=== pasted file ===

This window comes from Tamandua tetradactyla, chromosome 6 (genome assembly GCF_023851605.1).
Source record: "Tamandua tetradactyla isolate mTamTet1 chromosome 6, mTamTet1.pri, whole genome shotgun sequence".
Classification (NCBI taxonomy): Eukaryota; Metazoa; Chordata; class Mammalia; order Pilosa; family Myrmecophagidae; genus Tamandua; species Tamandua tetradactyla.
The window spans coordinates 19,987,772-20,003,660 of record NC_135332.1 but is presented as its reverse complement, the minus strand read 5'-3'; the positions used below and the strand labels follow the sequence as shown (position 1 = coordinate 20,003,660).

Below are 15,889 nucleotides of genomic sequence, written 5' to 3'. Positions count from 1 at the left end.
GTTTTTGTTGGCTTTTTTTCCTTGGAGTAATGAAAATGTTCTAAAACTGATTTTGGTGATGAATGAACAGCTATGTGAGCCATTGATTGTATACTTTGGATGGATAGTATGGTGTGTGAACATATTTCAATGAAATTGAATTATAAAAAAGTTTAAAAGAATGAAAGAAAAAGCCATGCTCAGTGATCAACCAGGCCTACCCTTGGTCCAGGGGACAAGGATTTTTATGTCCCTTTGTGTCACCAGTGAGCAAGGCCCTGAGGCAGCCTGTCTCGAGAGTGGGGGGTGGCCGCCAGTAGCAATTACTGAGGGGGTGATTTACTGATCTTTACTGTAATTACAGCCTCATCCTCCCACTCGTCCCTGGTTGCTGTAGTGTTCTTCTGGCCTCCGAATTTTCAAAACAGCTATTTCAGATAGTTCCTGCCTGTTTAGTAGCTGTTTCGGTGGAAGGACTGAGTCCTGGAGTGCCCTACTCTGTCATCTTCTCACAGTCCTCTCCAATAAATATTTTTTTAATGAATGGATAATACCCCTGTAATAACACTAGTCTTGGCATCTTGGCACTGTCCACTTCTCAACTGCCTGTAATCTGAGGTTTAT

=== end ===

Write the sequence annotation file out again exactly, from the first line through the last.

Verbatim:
This window comes from Tamandua tetradactyla, chromosome 6 (genome assembly GCF_023851605.1).
Source record: "Tamandua tetradactyla isolate mTamTet1 chromosome 6, mTamTet1.pri, whole genome shotgun sequence".
Classification (NCBI taxonomy): Eukaryota; Metazoa; Chordata; class Mammalia; order Pilosa; family Myrmecophagidae; genus Tamandua; species Tamandua tetradactyla.
The window spans coordinates 19,987,772-20,003,660 of record NC_135332.1 but is presented as its reverse complement, the minus strand read 5'-3'; the positions used below and the strand labels follow the sequence as shown (position 1 = coordinate 20,003,660).

Below are 15,889 nucleotides of genomic sequence, written 5' to 3'. Positions count from 1 at the left end.
GTTTTTGTTGGCTTTTTTTCCTTGGAGTAATGAAAATGTTCTAAAACTGATTTTGGTGATGAATGAACAGCTATGTGAGCCATTGATTGTATACTTTGGATGGATAGTATGGTGTGTGAACATATTTCAATGAAATTGAATTATAAAAAAGTTTAAAAGAATGAAAGAAAAAGCCATGCTCAGTGATCAACCAGGCCTACCCTTGGTCCAGGGGACAAGGATTTTTATGTCCCTTTGTGTCACCAGTGAGCAAGGCCCTGAGGCAGCCTGTCTCGAGAGTGGGGGGTGGCCGCCAGTAGCAATTACTGAGGGGGTGATTTACTGATCTTTACTGTAATTACAGCCTCATCCTCCCACTCGTCCCTGGTTGCTGTAGTGTTCTTCTGGCCTCCGAATTTTCAAAACAGCTATTTCAGATAGTTCCTGCCTGTTTAGTAGCTGTTTCGGTGGAAGGACTGAGTCCTGGAGTGCCCTACTCTGTCATCTTCTCACAGTCCTCTCCAATAAATATTTTTTTAATGAATGGATAATACCCCTGTAATAACACTAGTCTTGGCATCTTGGCACTGTCCACTTCTCAACTGCCTGTAATCTGAGGTTTAT